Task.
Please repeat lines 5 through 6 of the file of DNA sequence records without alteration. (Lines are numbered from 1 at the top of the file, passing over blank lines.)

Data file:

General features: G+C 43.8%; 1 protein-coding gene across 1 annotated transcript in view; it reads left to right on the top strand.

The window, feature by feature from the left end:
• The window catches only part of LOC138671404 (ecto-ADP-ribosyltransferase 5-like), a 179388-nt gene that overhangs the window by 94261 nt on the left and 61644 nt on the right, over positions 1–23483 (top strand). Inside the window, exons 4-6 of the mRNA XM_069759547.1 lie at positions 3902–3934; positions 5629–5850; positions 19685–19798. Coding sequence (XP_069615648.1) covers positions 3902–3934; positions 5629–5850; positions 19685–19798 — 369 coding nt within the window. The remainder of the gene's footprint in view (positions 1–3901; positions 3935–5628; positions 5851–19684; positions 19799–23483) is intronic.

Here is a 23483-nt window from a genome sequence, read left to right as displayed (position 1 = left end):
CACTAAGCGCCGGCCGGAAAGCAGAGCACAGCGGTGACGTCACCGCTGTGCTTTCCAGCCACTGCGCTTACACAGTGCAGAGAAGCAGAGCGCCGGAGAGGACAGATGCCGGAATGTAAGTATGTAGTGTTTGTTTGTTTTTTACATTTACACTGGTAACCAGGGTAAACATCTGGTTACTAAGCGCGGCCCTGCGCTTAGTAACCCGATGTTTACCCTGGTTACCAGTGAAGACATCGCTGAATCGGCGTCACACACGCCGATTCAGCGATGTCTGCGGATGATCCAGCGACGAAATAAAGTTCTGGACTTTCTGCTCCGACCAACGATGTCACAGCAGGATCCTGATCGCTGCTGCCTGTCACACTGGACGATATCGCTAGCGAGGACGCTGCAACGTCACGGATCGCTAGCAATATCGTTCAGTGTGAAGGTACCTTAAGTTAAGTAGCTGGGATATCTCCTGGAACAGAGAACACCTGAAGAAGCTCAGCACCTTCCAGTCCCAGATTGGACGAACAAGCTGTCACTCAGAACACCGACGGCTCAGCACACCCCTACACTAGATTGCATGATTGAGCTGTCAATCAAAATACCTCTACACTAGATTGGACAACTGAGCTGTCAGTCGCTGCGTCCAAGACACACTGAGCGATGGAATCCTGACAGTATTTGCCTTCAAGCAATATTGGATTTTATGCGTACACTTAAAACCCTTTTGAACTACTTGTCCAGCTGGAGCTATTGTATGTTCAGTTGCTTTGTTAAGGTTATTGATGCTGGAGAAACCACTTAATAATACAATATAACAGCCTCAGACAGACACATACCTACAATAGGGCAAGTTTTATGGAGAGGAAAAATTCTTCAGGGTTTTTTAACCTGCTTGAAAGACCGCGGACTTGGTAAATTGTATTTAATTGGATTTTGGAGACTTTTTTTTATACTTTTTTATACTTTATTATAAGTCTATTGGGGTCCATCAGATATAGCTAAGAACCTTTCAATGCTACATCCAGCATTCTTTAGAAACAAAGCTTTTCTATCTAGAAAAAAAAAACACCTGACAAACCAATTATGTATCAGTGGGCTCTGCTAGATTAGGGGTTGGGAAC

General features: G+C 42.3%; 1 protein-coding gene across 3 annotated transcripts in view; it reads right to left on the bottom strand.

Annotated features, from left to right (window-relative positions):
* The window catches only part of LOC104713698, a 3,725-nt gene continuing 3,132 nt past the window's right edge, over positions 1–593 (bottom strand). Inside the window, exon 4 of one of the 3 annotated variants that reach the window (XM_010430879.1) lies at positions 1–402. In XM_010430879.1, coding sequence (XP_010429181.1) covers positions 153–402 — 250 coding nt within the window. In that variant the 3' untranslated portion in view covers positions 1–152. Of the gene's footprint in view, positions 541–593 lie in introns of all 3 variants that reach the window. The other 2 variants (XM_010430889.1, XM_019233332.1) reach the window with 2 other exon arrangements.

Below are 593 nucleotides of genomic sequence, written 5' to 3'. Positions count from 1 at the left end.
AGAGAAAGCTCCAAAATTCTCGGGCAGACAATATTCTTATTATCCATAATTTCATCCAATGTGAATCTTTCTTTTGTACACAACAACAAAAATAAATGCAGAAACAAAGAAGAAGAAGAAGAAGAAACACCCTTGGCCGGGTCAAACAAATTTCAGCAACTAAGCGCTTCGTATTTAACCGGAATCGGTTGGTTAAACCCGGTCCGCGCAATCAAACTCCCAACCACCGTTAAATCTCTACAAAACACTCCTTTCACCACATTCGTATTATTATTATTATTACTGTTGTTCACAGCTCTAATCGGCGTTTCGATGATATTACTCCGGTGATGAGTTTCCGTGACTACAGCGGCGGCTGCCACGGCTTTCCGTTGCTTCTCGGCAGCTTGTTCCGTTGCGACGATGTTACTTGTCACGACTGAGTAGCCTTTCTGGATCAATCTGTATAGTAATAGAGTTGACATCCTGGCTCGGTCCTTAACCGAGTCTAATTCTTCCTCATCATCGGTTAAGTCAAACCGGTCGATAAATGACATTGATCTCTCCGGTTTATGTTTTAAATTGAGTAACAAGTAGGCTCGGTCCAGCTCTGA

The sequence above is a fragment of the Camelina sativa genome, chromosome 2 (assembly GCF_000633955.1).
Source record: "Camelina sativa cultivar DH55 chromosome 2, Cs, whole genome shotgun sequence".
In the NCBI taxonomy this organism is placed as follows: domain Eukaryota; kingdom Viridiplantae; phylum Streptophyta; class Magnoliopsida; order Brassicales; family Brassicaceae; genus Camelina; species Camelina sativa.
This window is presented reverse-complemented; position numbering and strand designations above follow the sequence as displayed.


CACTAAGCGCCGGCCGGAAAGCAGAGCACAGCGGTGACGTCACCGCTGTGCTTTCCAGCCACTGCGCTTACACAGTGCAGAGAAGCAGAGCGCCGGAGAGGACAGATGCCGGAATGTAAGTATGTAGTGTTTGTTTGTTTTTTACATTTACACTGGTAACCAGGGTAAACATCTGGTTACTAAGCGCGGCCCTGCGCTTAGTAACCCGATGTTTACCCTGGTTACCAGTGAAGACATCGCTGAATCGGCGTCACACACGCCGATTCAGCGATGTCTGCGGATGATCCAGCGACGAAATAAAGTTCTGGACTTTCTGCTCCGACCAACGATGTCACAGCAGGATCCTGATCGCTGCTGCCTGTCACACTGGACGATATCGCTAGCGAGGACGCTGCAACGTCACGGATCGCTAGCAATATCGTTCAGTGTGAAGGTACCTTAAGTTAAGTAGCTGGGATATCTCCTGGAACAGAGAACACCTGAAGAAGCTCAGCACCTTCCAGTCCCAGATTGGACGAACAAGCTGTCACTCAGAACACCGACGGCTCAGCACACCCCTACACTAGATTGCATGATTGAGCTGTCAATCAAAATACCTCTACACTAGATTGGACAACTGAGCTGTCAGTCGCTGCGTCCAAGACACACTGAGCGATGGAATCCTGACAGTATTTGCCTTCAAGCAATATTGGATTTTATGCGTACACTTAAAACCCTTTTGAACTACTTGTCCAGCTGGAGCTATTGTATGTTCAGTTGCTTTGTTAAGGTTATTGATGCTGGAGAAACCACTTAATAATACAATATAACAGCCTCAGACAGACACATACCTACAATAGGGCAAGTTTTATGGAGAGGAAAAATTCTTCAGGGTTTTTTAACCTGCTTGAAAGACCGCGGACTTGGTAAATTGTATTTAATTGGATTTTGGAGACTTTTTTTTATACTTTTTTATACTTTATTATAAGTCTATTGGGGTCCATCAGATATAGCTAAGAACCTTTCAATGCTACATCCAGCATTCTTTAGAAACAAAGCTTTTCTATCTAGAAAAAAAAAACACCTGACAAACCAATTATGTATCAGTGGGCTCTGCTAGATTAGGGGTTGGGAAC

General features: G+C 42.3%; 1 protein-coding gene across 3 annotated transcripts in view; it reads right to left on the bottom strand.